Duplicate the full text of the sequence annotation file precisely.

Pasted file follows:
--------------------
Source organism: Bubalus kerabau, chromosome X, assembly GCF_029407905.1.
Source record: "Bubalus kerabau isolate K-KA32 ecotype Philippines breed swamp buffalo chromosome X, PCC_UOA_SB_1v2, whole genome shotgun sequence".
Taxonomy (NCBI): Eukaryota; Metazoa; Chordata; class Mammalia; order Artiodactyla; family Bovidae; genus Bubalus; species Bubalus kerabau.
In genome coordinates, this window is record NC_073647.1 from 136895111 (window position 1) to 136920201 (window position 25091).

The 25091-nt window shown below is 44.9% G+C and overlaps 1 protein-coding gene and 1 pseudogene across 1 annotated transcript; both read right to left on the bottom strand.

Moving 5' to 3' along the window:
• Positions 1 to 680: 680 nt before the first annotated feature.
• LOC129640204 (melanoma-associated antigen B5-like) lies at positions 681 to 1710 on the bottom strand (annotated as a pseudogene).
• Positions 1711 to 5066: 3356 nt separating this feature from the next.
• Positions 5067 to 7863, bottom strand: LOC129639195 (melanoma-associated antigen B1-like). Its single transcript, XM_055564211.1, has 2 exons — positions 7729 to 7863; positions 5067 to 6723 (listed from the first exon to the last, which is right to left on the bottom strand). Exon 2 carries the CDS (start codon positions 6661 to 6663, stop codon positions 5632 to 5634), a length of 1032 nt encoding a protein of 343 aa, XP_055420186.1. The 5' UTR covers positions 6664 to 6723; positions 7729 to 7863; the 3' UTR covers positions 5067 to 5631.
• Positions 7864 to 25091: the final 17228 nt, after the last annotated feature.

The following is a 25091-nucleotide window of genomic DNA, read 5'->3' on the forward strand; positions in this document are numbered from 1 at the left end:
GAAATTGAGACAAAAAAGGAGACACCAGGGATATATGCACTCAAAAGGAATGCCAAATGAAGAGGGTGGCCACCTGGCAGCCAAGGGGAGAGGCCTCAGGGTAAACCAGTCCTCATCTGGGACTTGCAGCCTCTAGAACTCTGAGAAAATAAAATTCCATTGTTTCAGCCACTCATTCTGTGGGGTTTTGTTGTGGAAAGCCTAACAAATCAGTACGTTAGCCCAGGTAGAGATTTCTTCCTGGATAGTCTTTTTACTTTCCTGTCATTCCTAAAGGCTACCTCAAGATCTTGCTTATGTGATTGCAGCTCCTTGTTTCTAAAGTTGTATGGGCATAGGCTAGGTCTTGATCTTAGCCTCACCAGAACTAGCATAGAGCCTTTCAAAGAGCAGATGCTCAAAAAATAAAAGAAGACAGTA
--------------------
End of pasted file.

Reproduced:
Source organism: Bubalus kerabau, chromosome X, assembly GCF_029407905.1.
Source record: "Bubalus kerabau isolate K-KA32 ecotype Philippines breed swamp buffalo chromosome X, PCC_UOA_SB_1v2, whole genome shotgun sequence".
Taxonomy (NCBI): Eukaryota; Metazoa; Chordata; class Mammalia; order Artiodactyla; family Bovidae; genus Bubalus; species Bubalus kerabau.
In genome coordinates, this window is record NC_073647.1 from 136895111 (window position 1) to 136920201 (window position 25091).

The 25091-nt window shown below is 44.9% G+C and overlaps 1 protein-coding gene and 1 pseudogene across 1 annotated transcript; both read right to left on the bottom strand.

Moving 5' to 3' along the window:
• Positions 1 to 680: 680 nt before the first annotated feature.
• LOC129640204 (melanoma-associated antigen B5-like) lies at positions 681 to 1710 on the bottom strand (annotated as a pseudogene).
• Positions 1711 to 5066: 3356 nt separating this feature from the next.
• Positions 5067 to 7863, bottom strand: LOC129639195 (melanoma-associated antigen B1-like). Its single transcript, XM_055564211.1, has 2 exons — positions 7729 to 7863; positions 5067 to 6723 (listed from the first exon to the last, which is right to left on the bottom strand). Exon 2 carries the CDS (start codon positions 6661 to 6663, stop codon positions 5632 to 5634), a length of 1032 nt encoding a protein of 343 aa, XP_055420186.1. The 5' UTR covers positions 6664 to 6723; positions 7729 to 7863; the 3' UTR covers positions 5067 to 5631.
• Positions 7864 to 25091: the final 17228 nt, after the last annotated feature.

The following is a 25091-nucleotide window of genomic DNA, read 5'->3' on the forward strand; positions in this document are numbered from 1 at the left end:
GAAATTGAGACAAAAAAGGAGACACCAGGGATATATGCACTCAAAAGGAATGCCAAATGAAGAGGGTGGCCACCTGGCAGCCAAGGGGAGAGGCCTCAGGGTAAACCAGTCCTCATCTGGGACTTGCAGCCTCTAGAACTCTGAGAAAATAAAATTCCATTGTTTCAGCCACTCATTCTGTGGGGTTTTGTTGTGGAAAGCCTAACAAATCAGTACGTTAGCCCAGGTAGAGATTTCTTCCTGGATAGTCTTTTTACTTTCCTGTCATTCCTAAAGGCTACCTCAAGATCTTGCTTATGTGATTGCAGCTCCTTGTTTCTAAAGTTGTATGGGCATAGGCTAGGTCTTGATCTTAGCCTCACCAGAACTAGCATAGAGCCTTTCAAAGAGCAGATGCTCAAAAAATAAAAGAAGACAGTA